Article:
Off Season October 18th 2020 – May 28th 2021
Penobscot Marine Museum is closed for the season. In-person events and tours will be extremely limited due to COVID-19 safety precautions. Check out our exhibit in the windows at 40 E. Main Street and find us on Facebook, Instagram, and Youtube! Visit our calendar of events for information on upcoming programs.
The best way to reach us is by email, visit our contact page for addresses.
May 29th, 2021 – October 17th, 2021
For the 2021 season, we are happy to bring back our guided walking tours. Tours will be available 7 days a week. Tours will be scheduled consecutively with the first starting at 1pm. During July and August, the first tour starts at 10am. We will accept same-day reservations and walk-ins, subject to availability. Tours are $25 per household, up to 10 people. For more information on tours, please contact Jeana Ganskop at firstname.lastname@example.org or 207-548-2529 ext. 213.
- Tours last around 45 minutes.
- Staff-led tours make 7 stops outside buildings throughout the museum campus plus allow time for participants to explore our boat barns and the “Gone Fishing” exhibit.
- All ages are welcome and child-friendly tours are available.
- Tours explore the history of Maine through specific stories relating to Searsport and Penobscot Bay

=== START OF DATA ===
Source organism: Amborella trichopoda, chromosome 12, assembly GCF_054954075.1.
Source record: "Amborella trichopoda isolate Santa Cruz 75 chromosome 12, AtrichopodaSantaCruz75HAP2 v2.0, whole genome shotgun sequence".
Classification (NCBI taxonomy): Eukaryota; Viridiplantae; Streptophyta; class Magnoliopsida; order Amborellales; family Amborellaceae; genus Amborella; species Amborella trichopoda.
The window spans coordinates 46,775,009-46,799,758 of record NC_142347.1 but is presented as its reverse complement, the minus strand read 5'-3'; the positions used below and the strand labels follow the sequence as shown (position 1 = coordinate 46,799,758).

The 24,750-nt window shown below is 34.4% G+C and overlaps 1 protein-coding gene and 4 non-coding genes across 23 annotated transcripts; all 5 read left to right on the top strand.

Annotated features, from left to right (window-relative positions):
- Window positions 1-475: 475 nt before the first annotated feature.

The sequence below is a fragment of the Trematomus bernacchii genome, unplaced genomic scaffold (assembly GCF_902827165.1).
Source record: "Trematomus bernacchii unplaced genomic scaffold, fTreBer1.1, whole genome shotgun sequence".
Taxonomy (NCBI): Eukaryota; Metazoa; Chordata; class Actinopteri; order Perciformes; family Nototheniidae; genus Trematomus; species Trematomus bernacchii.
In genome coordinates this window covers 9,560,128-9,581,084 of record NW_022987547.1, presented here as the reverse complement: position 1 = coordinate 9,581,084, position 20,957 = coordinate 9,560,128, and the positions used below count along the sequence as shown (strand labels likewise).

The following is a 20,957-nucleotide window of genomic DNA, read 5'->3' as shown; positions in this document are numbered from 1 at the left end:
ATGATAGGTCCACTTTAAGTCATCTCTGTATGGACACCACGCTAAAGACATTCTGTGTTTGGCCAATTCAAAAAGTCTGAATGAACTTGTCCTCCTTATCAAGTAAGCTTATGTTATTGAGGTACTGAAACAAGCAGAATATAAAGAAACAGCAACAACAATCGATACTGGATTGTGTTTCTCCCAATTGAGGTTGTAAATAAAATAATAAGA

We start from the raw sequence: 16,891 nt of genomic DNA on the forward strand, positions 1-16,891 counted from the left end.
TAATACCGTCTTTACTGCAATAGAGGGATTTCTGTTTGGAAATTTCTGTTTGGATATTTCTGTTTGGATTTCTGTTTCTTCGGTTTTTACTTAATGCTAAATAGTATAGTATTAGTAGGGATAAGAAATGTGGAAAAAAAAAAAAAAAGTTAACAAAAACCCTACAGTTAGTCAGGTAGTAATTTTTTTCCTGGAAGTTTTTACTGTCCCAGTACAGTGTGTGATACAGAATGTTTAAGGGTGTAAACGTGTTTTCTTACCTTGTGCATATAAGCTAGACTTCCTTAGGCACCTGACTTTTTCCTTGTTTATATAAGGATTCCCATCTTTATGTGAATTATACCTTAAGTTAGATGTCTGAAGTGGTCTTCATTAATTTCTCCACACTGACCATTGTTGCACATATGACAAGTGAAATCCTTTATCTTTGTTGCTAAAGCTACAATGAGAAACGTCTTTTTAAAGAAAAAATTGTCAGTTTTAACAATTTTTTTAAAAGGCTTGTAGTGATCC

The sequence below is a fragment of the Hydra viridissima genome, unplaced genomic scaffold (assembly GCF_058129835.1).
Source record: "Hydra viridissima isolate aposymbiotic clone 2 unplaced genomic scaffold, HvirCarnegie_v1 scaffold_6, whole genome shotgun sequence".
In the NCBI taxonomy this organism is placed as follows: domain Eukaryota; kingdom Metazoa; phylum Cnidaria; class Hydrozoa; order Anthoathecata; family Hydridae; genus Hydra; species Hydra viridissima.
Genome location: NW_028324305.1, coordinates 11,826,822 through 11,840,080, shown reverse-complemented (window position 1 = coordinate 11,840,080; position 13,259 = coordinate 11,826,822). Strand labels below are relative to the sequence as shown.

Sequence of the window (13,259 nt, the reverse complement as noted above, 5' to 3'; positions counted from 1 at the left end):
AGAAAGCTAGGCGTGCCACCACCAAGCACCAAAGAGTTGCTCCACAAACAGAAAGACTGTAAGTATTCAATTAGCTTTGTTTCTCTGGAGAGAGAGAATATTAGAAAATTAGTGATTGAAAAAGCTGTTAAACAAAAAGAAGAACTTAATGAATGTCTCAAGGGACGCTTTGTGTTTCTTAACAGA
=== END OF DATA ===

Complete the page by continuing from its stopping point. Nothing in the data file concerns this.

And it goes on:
Planning your summer’s travels? Book your tour today!
Our no worries promise: With the uncertainty of the pandemic, we are not sure what our 2021 season will look like. However, if you book a guided walking tour today and there are additional exhibits open on the day you visit, your reservation will cover admission for every member of your group.
Visitor Center: Admissions, Museum Store
40 E. Main Street
2 Church Street
Museum Offices, Research Library and Photo Archives
Open year round; call 207-548-2529 to make an appointment.
Frequently Asked Questions
- What is the mission of Penobscot Marine Museum?
The mission of Penobscot Marine Museum is to preserve, interpret and celebrate the maritime culture of the Penobscot Bay Region and beyond through collections, education, and community engagement.
- What is the museum like?
Penobscot Marine Museum brings Maine’s maritime history to life on a campus of beautiful historic buildings in the charming seacoast village of Searsport, Maine. Exhibits include hands-on activities for children and adults, as well as a ship captain’s house, marine paintings, 19th century Chinese and Japanese pottery, boat models, historic Maine boats, a fisheries exhibit, and much more. See the campus map for details on each building.
- What are the highlights of your collection?
Small Craft. Working and recreational boats from the early 20th century include a Beals Island lobster boat; a North Haven dinghy; a Lincolnville wherry; a Herreshoff 12 ½; peapods; dories; canoes; marine engines and lots more.
Marine Art. We have a world-class collection of 19th century marine art featuring Thomas and James Buttersworth, Robert Salmon, and Antonio Jacobsen; ship portraits and port paintings from around the world; ships’ figureheads; dioramas and shadowboxes.